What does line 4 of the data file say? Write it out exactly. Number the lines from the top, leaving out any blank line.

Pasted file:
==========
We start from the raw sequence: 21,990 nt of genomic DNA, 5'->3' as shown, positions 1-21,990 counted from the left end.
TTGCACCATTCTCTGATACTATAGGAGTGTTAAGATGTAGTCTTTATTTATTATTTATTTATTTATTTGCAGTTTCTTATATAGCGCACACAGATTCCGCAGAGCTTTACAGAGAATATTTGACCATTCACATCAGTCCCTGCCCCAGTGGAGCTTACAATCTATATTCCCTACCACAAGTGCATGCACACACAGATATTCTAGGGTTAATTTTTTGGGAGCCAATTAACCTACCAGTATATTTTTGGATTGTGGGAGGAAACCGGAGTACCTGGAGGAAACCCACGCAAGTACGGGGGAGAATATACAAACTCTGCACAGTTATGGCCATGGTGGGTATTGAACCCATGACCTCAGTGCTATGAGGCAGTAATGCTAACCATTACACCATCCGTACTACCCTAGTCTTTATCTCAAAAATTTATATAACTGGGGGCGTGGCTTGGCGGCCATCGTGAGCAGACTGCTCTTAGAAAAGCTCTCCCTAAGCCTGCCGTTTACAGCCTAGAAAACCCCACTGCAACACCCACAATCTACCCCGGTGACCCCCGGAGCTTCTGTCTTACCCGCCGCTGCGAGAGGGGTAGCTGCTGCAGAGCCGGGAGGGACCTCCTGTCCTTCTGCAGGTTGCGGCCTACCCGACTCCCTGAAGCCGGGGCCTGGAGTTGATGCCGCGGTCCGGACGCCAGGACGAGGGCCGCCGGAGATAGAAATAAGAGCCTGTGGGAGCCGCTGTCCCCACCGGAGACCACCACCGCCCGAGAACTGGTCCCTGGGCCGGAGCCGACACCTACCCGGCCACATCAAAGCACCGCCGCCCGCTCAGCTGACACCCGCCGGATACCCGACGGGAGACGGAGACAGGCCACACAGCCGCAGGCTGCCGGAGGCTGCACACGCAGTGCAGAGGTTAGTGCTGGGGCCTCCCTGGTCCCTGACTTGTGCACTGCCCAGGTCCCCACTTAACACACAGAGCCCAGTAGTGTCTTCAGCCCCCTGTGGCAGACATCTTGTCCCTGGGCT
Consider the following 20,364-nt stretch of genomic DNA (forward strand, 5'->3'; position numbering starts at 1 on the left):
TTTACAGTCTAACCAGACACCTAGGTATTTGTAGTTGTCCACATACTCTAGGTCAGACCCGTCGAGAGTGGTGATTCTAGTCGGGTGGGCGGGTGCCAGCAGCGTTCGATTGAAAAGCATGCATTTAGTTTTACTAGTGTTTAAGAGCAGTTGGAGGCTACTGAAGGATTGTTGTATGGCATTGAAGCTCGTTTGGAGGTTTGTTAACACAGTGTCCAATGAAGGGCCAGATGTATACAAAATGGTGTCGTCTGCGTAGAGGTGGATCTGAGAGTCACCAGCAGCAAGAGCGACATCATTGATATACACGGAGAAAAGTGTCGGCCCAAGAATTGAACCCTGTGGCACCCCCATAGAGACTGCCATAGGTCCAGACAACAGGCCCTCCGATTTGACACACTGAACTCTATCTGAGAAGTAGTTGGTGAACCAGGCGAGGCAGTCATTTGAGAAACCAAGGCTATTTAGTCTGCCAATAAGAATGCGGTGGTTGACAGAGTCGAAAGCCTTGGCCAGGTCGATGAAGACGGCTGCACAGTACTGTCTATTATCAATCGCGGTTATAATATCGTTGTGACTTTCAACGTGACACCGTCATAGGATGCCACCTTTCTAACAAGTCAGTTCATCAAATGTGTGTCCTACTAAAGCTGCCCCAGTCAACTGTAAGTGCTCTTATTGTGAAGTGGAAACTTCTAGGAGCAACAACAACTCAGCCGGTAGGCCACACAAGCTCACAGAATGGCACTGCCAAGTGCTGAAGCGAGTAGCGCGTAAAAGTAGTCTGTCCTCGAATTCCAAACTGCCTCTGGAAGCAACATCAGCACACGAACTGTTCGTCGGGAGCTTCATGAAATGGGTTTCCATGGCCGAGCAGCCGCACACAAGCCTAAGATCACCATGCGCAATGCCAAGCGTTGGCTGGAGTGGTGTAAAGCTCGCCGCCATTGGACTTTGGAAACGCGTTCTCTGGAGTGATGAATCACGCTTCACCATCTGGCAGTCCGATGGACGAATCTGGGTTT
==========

TTTACAGTCTAACCAGACACCTAGGTATTTGTAGTTGTCCACATACTCTAGGTCAGACCCGTCGAGAGTGGTGATTCTAGTCGGGTGGGCGGGTGCCAGCAGCGTTCGATTGAAAAGCATGCATTTAGTTTTACTAGTGTTTAAGAGCAGTTGGAGGCTACTGAAGGATTGTTGTATGGCATTGAAGCTCGTTTGGAGGTTTGTTAACACAGTGTCCAATGAAGGGCCAGATGTATACAAAATGGTGTCGTCTGCGTAGAGGTGGATCTGAGAGTCACCAGCAGCAAGAGCGACATCATTGATATACACGGAGAAAAGTGTCGGCCCAAGAATTGAACCCTGTGGCACCCCCATAGAGACTGCCATAGGTCCAGACAACAGGCCCTCCGATTTGACACACTGAACTCTATCTGAGAAGTAGTTGGTGAACCAGGCGAGGCAGTCATTTGAGAAACCAAGGCTATTTAGTCTGCCAATAAGAATGCGGTGGTTGACAGAGTCGAAAGCCTTGGCCAGGTCGATGAAGACGGCTGCACAGTACTGTCTATTATCAATCGCGGTTATAATATCGTTGTGACTTTCAACGTGACACCGTCATAGGATGCCACCTTTCTAACAAGTCAGTTCATCAAATGTGTGTCCTACTAAAGCTGCCCCAGTCAACTGTAAGTGCTCTTATTGTGAAGTGGAAACTTCTAGGAGCAACAACAACTCAGCCGGTAGGCCACACAAGCTCACAGAATGGCACTGCCAAGTGCTGAAGCGAGTAGCGCGTAAAAGTAGTCTGTCCTCGAATTCCAAACTGCCTCTGGAAGCAACATCAGCACACGAACTGTTCGTCGGGAGCTTCATGAAATGGGTTTCCATGGCCGAGCAGCCGCACACAAGCCTAAGATCACCATGCGCAATGCCAAGCGTTGGCTGGAGTGGTGTAAAGCTCGCCGCCATTGGACTTTGGAAACGCGTTCTCTGGAGTGATGAATCACGCTTCACCATCTGGCAGTCCGATGGACGAATCTGGGTTT